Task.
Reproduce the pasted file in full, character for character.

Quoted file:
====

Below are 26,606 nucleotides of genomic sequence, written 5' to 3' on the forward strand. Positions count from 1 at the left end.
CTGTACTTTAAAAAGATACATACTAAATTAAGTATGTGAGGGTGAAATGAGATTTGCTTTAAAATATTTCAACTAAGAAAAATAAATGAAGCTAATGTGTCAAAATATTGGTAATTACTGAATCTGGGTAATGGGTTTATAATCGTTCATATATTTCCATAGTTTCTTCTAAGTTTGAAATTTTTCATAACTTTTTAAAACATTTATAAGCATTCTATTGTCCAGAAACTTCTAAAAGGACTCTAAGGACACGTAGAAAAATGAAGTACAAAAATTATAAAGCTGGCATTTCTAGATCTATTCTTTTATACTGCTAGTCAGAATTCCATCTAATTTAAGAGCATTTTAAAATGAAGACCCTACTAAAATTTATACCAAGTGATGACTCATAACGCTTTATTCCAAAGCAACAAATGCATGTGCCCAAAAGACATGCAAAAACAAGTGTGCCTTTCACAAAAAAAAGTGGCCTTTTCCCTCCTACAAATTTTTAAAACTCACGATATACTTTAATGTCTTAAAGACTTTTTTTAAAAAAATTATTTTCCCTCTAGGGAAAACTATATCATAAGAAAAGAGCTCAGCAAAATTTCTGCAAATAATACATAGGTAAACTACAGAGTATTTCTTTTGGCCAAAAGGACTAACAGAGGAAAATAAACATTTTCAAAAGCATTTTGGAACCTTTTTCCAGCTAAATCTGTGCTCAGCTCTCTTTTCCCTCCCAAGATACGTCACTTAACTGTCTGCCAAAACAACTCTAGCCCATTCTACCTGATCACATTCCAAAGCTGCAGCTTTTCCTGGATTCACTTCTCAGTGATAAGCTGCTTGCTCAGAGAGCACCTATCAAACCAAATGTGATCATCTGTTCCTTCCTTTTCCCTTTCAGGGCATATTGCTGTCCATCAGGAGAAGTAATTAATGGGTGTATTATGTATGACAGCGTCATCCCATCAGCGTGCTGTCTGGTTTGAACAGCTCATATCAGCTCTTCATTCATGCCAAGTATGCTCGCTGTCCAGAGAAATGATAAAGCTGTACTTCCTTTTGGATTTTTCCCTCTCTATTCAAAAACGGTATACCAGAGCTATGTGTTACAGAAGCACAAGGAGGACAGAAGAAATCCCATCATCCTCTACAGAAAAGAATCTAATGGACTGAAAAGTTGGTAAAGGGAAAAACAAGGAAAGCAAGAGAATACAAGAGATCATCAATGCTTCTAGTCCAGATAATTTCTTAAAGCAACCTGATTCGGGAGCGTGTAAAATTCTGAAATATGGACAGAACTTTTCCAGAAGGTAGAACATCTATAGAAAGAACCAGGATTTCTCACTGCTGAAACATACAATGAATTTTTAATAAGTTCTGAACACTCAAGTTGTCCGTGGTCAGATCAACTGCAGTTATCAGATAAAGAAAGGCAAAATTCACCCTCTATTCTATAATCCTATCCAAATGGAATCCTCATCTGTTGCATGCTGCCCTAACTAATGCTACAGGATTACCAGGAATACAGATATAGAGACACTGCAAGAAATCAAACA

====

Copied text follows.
Below are 26,606 nucleotides of genomic sequence, written 5' to 3' on the forward strand. Positions count from 1 at the left end.
CTGTACTTTAAAAAGATACATACTAAATTAAGTATGTGAGGGTGAAATGAGATTTGCTTTAAAATATTTCAACTAAGAAAAATAAATGAAGCTAATGTGTCAAAATATTGGTAATTACTGAATCTGGGTAATGGGTTTATAATCGTTCATATATTTCCATAGTTTCTTCTAAGTTTGAAATTTTTCATAACTTTTTAAAACATTTATAAGCATTCTATTGTCCAGAAACTTCTAAAAGGACTCTAAGGACACGTAGAAAAATGAAGTACAAAAATTATAAAGCTGGCATTTCTAGATCTATTCTTTTATACTGCTAGTCAGAATTCCATCTAATTTAAGAGCATTTTAAAATGAAGACCCTACTAAAATTTATACCAAGTGATGACTCATAACGCTTTATTCCAAAGCAACAAATGCATGTGCCCAAAAGACATGCAAAAACAAGTGTGCCTTTCACAAAAAAAAGTGGCCTTTTCCCTCCTACAAATTTTTAAAACTCACGATATACTTTAATGTCTTAAAGACTTTTTTTAAAAAAATTATTTTCCCTCTAGGGAAAACTATATCATAAGAAAAGAGCTCAGCAAAATTTCTGCAAATAATACATAGGTAAACTACAGAGTATTTCTTTTGGCCAAAAGGACTAACAGAGGAAAATAAACATTTTCAAAAGCATTTTGGAACCTTTTTCCAGCTAAATCTGTGCTCAGCTCTCTTTTCCCTCCCAAGATACGTCACTTAACTGTCTGCCAAAACAACTCTAGCCCATTCTACCTGATCACATTCCAAAGCTGCAGCTTTTCCTGGATTCACTTCTCAGTGATAAGCTGCTTGCTCAGAGAGCACCTATCAAACCAAATGTGATCATCTGTTCCTTCCTTTTCCCTTTCAGGGCATATTGCTGTCCATCAGGAGAAGTAATTAATGGGTGTATTATGTATGACAGCGTCATCCCATCAGCGTGCTGTCTGGTTTGAACAGCTCATATCAGCTCTTCATTCATGCCAAGTATGCTCGCTGTCCAGAGAAATGATAAAGCTGTACTTCCTTTTGGATTTTTCCCTCTCTATTCAAAAACGGTATACCAGAGCTATGTGTTACAGAAGCACAAGGAGGACAGAAGAAATCCCATCATCCTCTACAGAAAAGAATCTAATGGACTGAAAAGTTGGTAAAGGGAAAAACAAGGAAAGCAAGAGAATACAAGAGATCATCAATGCTTCTAGTCCAGATAATTTCTTAAAGCAACCTGATTCGGGAGCGTGTAAAATTCTGAAATATGGACAGAACTTTTCCAGAAGGTAGAACATCTATAGAAAGAACCAGGATTTCTCACTGCTGAAACATACAATGAATTTTTAATAAGTTCTGAACACTCAAGTTGTCCGTGGTCAGATCAACTGCAGTTATCAGATAAAGAAAGGCAAAATTCACCCTCTATTCTATAATCCTATCCAAATGGAATCCTCATCTGTTGCATGCTGCCCTAACTAATGCTACAGGATTACCAGGAATACAGATATAGAGACACTGCAAGAAATCAAACA